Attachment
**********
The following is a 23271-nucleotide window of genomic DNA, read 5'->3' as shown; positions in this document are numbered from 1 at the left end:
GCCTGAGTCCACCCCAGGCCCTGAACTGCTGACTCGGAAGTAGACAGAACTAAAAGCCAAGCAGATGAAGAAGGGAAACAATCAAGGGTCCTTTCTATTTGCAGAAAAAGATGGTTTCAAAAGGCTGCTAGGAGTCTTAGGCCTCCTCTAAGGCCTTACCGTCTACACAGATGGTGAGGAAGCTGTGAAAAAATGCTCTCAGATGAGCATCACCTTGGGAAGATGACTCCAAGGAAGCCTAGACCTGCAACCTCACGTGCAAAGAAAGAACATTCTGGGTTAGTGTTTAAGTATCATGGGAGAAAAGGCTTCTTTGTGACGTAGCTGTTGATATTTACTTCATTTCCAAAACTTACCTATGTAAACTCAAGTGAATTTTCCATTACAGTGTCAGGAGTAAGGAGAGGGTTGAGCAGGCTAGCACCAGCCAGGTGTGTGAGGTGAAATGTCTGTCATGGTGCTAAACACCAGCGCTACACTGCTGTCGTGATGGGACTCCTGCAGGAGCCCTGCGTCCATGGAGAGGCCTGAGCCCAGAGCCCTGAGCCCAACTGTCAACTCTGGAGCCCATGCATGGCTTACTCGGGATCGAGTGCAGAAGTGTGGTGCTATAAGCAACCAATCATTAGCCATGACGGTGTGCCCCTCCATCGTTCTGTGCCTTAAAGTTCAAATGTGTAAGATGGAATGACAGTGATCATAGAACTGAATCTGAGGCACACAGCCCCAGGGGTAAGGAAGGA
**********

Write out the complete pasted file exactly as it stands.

The following is a 23271-nucleotide window of genomic DNA, read 5'->3' as shown; positions in this document are numbered from 1 at the left end:
GCCTGAGTCCACCCCAGGCCCTGAACTGCTGACTCGGAAGTAGACAGAACTAAAAGCCAAGCAGATGAAGAAGGGAAACAATCAAGGGTCCTTTCTATTTGCAGAAAAAGATGGTTTCAAAAGGCTGCTAGGAGTCTTAGGCCTCCTCTAAGGCCTTACCGTCTACACAGATGGTGAGGAAGCTGTGAAAAAATGCTCTCAGATGAGCATCACCTTGGGAAGATGACTCCAAGGAAGCCTAGACCTGCAACCTCACGTGCAAAGAAAGAACATTCTGGGTTAGTGTTTAAGTATCATGGGAGAAAAGGCTTCTTTGTGACGTAGCTGTTGATATTTACTTCATTTCCAAAACTTACCTATGTAAACTCAAGTGAATTTTCCATTACAGTGTCAGGAGTAAGGAGAGGGTTGAGCAGGCTAGCACCAGCCAGGTGTGTGAGGTGAAATGTCTGTCATGGTGCTAAACACCAGCGCTACACTGCTGTCGTGATGGGACTCCTGCAGGAGCCCTGCGTCCATGGAGAGGCCTGAGCCCAGAGCCCTGAGCCCAACTGTCAACTCTGGAGCCCATGCATGGCTTACTCGGGATCGAGTGCAGAAGTGTGGTGCTATAAGCAACCAATCATTAGCCATGACGGTGTGCCCCTCCATCGTTCTGTGCCTTAAAGTTCAAATGTGTAAGATGGAATGACAGTGATCATAGAACTGAATCTGAGGCACACAGCCCCAGGGGTAAGGAAGGA